3. You have to set boundaries between “home” and “work”.
My family at home still haven’t figured out what is urgent and what is not. Sometimes I’m working and they’d burst in to tell me that the postman arrived with a letter for me. Okayyy, thank you, but surely it can wait? And sometimes they’d decide to talk right outside my window while I’m in a call. This is a problem because my family is LOUD, so shouting at each other is the norm. I thought I found a way around it by closing the door of my room, but I swear 8 times out of 10 they still forget that I have a job. (It used to be 9 times out of 10, so it’s an improvement, I guess?) Most times I just have to shrug and turn up my music, because what else can you do?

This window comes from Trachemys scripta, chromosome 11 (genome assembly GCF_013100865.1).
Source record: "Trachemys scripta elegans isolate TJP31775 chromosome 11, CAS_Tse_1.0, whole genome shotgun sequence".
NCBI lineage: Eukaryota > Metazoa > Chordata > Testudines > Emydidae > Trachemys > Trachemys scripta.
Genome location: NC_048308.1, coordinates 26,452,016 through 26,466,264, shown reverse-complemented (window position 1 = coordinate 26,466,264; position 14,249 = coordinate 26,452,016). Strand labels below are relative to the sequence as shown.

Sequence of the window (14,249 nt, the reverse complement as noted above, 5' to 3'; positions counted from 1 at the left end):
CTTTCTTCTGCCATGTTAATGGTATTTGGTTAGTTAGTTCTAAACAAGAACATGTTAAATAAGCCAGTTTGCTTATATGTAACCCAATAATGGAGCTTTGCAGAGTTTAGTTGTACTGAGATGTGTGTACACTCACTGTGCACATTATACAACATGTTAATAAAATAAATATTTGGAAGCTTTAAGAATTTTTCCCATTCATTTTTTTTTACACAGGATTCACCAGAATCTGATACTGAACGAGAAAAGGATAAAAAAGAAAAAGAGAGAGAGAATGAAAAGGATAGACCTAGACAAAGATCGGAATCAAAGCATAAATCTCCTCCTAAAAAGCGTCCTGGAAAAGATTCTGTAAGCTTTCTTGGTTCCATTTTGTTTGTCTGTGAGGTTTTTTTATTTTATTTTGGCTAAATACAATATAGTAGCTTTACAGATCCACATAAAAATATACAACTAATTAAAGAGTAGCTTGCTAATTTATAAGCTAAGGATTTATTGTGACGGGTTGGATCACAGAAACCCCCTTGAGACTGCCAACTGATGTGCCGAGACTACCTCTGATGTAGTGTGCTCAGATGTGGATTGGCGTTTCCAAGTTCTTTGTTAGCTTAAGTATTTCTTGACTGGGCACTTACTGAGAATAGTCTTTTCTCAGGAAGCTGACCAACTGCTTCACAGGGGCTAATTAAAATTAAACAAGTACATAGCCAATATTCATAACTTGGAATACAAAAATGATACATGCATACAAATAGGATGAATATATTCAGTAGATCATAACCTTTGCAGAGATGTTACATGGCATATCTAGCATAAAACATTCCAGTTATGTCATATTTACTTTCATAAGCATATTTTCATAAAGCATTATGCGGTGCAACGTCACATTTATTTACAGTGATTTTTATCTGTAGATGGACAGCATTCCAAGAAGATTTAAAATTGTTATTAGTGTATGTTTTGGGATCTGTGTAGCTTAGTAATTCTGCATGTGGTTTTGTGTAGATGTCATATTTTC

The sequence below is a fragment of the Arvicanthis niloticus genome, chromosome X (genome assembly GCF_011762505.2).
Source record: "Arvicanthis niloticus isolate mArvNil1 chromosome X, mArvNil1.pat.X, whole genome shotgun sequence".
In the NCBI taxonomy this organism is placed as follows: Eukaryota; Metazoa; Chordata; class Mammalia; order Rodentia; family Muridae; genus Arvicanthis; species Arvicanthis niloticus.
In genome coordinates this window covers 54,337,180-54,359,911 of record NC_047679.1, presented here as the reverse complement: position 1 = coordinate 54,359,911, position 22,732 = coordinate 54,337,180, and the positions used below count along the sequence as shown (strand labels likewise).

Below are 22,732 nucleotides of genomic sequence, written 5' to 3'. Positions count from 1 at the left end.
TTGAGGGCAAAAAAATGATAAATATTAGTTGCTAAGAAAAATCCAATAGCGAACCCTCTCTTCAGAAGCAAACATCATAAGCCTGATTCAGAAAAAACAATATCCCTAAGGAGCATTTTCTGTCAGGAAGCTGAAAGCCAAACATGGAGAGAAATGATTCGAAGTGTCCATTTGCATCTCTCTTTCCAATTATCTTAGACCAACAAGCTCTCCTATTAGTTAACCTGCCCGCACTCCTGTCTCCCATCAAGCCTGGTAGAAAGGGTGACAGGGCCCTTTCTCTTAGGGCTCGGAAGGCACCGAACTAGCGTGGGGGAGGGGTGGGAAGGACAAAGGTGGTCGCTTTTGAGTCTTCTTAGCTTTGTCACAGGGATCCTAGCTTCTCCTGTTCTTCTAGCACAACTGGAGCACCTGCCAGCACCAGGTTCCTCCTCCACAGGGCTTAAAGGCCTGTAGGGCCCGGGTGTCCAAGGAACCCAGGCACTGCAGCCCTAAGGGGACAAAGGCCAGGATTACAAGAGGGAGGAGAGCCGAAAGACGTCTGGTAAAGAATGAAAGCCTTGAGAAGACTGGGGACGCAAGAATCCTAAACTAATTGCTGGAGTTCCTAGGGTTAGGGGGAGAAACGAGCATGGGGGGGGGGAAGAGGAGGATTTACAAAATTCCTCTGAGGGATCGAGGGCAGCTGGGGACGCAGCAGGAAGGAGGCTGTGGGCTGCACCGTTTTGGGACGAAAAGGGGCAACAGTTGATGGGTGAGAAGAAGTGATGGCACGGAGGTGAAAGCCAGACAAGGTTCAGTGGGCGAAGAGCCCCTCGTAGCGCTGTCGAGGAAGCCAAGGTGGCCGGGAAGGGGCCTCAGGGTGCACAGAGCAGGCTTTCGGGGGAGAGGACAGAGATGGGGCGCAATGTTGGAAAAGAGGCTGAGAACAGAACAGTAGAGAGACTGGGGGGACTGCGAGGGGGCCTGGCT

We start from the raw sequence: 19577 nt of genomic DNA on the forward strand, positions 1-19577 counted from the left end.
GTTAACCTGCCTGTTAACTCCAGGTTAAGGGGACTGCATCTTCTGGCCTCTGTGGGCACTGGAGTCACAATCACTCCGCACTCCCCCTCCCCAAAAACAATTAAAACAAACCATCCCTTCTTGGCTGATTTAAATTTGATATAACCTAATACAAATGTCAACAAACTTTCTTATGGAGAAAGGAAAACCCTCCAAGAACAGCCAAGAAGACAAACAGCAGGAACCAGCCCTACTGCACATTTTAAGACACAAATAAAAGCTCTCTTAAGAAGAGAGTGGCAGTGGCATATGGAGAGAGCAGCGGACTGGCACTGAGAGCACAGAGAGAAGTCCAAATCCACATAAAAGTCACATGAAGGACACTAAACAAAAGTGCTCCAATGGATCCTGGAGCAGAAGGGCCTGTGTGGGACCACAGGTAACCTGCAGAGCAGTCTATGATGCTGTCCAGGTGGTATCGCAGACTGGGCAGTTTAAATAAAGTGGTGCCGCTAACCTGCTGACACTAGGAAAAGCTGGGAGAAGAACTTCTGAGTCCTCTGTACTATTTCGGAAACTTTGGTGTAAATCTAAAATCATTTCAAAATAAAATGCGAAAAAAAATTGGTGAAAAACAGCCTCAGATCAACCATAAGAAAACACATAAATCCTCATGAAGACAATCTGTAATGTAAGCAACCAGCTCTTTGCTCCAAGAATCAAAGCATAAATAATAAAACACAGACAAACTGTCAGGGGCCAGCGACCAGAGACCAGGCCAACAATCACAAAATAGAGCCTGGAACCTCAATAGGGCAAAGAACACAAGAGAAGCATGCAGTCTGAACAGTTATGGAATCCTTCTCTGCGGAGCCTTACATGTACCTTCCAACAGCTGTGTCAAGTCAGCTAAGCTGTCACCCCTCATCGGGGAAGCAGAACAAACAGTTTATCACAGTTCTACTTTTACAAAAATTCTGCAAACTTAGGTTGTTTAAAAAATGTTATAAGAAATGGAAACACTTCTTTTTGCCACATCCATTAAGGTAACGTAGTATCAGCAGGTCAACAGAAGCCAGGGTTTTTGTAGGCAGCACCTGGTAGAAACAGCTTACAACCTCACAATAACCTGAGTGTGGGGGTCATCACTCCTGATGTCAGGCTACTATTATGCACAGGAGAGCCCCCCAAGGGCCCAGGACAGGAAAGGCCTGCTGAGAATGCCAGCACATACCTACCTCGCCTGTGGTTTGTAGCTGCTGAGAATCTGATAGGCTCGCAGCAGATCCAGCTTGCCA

It’s also a must to make your bed first thing in the morning. No, this is not some profound metaphor. You just literally have to make your bed. When I first started, my workspace was in my bedroom, so I definitely needed to fix everything around me first before I could feel ready to work. Even when I moved to another room, it’s still the first thing I have to do. Studies have shown that making your bed is one of the best habits you can develop, because knowing that you’ve already accomplished something within 10 minutes of getting up (even something as mundane as making the bed) gives you a huge psychological boost and prepares you to face the rest of the day.
4. It’s still about the work, and it’s not for everyone.